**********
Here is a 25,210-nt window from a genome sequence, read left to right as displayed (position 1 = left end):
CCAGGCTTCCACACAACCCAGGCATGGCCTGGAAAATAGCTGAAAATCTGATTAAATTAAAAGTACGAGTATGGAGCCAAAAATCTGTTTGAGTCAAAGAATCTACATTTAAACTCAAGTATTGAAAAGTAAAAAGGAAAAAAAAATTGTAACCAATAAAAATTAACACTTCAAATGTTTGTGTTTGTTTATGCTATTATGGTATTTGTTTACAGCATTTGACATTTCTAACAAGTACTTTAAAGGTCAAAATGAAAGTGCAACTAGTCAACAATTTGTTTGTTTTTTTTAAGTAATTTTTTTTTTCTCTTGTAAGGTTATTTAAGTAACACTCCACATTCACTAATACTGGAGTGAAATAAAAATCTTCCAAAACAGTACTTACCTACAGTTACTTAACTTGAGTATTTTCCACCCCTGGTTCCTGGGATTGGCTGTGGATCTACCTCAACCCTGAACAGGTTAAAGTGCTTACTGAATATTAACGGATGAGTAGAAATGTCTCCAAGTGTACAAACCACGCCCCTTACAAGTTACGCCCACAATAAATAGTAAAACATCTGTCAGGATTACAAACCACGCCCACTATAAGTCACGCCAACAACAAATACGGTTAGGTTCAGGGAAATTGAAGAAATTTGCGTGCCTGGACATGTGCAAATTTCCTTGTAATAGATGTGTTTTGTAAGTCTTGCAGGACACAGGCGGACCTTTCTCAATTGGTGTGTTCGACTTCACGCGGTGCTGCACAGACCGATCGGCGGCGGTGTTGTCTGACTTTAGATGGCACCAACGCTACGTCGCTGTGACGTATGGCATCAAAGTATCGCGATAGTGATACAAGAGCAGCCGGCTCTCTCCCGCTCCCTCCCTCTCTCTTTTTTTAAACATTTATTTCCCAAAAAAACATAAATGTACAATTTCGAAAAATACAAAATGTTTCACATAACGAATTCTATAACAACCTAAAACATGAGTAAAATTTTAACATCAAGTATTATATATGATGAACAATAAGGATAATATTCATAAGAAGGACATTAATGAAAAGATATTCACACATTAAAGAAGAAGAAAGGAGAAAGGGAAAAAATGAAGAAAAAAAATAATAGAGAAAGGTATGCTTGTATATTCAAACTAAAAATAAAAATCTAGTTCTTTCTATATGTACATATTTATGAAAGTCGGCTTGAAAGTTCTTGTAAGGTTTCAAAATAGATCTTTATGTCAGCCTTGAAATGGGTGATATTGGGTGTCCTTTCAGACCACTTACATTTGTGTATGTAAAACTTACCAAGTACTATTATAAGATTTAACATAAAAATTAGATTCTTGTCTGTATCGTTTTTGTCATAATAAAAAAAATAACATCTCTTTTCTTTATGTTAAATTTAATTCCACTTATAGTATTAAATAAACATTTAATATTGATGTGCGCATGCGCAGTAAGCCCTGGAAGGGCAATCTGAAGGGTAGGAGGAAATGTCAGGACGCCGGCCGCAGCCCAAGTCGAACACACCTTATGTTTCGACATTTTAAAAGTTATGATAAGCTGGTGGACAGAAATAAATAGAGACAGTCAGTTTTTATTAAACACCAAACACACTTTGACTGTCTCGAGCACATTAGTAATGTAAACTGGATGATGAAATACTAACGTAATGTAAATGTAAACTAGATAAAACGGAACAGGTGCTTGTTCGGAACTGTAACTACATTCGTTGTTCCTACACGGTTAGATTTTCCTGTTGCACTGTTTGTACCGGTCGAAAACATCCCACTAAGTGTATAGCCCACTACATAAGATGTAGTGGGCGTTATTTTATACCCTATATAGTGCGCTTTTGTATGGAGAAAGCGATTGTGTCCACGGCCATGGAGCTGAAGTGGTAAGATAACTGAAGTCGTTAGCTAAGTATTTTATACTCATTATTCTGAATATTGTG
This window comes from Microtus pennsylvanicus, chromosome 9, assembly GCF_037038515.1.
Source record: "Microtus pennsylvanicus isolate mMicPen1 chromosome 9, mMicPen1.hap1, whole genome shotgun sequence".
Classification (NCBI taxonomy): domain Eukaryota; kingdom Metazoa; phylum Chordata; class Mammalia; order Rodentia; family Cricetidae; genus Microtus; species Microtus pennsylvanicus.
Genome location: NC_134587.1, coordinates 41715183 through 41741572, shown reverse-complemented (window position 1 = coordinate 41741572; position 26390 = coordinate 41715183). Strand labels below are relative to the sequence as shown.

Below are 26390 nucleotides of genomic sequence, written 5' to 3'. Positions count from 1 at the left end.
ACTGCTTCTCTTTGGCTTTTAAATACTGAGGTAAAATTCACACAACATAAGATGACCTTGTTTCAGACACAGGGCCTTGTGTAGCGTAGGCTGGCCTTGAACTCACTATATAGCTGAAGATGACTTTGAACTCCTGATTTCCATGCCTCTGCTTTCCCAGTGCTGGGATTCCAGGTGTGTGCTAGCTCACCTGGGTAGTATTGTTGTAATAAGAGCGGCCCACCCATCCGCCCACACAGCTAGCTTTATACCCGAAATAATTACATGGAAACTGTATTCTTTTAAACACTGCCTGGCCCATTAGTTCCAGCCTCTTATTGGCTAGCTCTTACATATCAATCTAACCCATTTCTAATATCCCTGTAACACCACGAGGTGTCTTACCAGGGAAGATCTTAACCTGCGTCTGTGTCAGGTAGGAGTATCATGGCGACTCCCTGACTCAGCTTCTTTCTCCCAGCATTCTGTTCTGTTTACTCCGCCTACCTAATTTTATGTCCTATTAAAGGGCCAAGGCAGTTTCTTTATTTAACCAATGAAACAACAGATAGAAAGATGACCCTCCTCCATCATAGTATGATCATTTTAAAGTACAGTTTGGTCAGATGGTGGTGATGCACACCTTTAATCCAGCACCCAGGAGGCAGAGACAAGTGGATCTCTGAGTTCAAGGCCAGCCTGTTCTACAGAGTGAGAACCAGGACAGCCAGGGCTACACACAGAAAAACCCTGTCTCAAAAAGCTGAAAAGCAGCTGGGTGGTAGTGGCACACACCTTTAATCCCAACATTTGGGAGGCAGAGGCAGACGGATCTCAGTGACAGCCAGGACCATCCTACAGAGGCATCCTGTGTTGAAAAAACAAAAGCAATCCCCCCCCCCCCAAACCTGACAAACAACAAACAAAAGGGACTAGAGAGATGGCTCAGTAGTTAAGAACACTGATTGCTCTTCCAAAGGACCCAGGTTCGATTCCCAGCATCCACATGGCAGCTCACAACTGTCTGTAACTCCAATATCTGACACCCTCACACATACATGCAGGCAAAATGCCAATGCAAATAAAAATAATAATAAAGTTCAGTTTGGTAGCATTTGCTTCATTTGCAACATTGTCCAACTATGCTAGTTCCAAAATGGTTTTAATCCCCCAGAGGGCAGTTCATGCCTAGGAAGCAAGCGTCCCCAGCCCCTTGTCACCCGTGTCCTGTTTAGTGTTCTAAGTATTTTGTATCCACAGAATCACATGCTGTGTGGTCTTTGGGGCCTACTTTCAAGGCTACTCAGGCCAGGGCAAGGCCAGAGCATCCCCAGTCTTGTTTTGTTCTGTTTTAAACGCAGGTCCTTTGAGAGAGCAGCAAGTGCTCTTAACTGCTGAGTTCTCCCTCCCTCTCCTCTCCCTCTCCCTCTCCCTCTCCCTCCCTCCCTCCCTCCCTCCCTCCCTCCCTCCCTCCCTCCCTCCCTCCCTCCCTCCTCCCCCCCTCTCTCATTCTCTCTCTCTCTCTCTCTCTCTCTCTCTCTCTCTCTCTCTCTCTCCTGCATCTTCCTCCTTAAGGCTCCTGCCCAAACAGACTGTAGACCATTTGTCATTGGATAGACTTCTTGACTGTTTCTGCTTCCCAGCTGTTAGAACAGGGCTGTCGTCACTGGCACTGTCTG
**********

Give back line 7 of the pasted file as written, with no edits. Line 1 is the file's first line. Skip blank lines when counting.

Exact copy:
Below are 26390 nucleotides of genomic sequence, written 5' to 3'. Positions count from 1 at the left end.